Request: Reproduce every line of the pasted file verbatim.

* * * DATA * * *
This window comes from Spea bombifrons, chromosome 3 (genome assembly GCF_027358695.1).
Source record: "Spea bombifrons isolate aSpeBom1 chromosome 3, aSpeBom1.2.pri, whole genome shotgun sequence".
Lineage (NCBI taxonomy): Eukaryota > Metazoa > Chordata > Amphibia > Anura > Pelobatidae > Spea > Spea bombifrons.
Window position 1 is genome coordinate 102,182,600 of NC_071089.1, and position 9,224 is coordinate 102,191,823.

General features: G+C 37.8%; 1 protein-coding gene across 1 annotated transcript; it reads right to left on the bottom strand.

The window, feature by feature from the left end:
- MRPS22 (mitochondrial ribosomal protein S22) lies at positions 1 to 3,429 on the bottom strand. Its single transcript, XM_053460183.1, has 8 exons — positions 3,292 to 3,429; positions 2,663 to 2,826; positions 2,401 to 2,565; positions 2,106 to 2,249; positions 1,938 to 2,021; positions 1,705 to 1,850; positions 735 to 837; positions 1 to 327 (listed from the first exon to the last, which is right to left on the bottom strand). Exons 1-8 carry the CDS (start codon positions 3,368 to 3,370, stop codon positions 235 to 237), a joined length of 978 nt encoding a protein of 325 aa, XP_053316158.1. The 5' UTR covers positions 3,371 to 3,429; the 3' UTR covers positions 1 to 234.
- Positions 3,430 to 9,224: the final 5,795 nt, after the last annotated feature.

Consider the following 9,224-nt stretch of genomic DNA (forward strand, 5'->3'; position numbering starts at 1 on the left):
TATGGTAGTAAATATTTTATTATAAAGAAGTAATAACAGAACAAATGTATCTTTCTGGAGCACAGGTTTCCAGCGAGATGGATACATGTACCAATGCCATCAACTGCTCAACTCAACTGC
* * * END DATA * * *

This window comes from Spea bombifrons, chromosome 3 (genome assembly GCF_027358695.1).
Source record: "Spea bombifrons isolate aSpeBom1 chromosome 3, aSpeBom1.2.pri, whole genome shotgun sequence".
Lineage (NCBI taxonomy): Eukaryota > Metazoa > Chordata > Amphibia > Anura > Pelobatidae > Spea > Spea bombifrons.
Window position 1 is genome coordinate 102,182,600 of NC_071089.1, and position 9,224 is coordinate 102,191,823.

General features: G+C 37.8%; 1 protein-coding gene across 1 annotated transcript; it reads right to left on the bottom strand.

The window, feature by feature from the left end:
- MRPS22 (mitochondrial ribosomal protein S22) lies at positions 1 to 3,429 on the bottom strand. Its single transcript, XM_053460183.1, has 8 exons — positions 3,292 to 3,429; positions 2,663 to 2,826; positions 2,401 to 2,565; positions 2,106 to 2,249; positions 1,938 to 2,021; positions 1,705 to 1,850; positions 735 to 837; positions 1 to 327 (listed from the first exon to the last, which is right to left on the bottom strand). Exons 1-8 carry the CDS (start codon positions 3,368 to 3,370, stop codon positions 235 to 237), a joined length of 978 nt encoding a protein of 325 aa, XP_053316158.1. The 5' UTR covers positions 3,371 to 3,429; the 3' UTR covers positions 1 to 234.
- Positions 3,430 to 9,224: the final 5,795 nt, after the last annotated feature.

Consider the following 9,224-nt stretch of genomic DNA (forward strand, 5'->3'; position numbering starts at 1 on the left):
TATGGTAGTAAATATTTTATTATAAAGAAGTAATAACAGAACAAATGTATCTTTCTGGAGCACAGGTTTCCAGCGAGATGGATACATGTACCAATGCCATCAACTGCTCAACTCAACTGC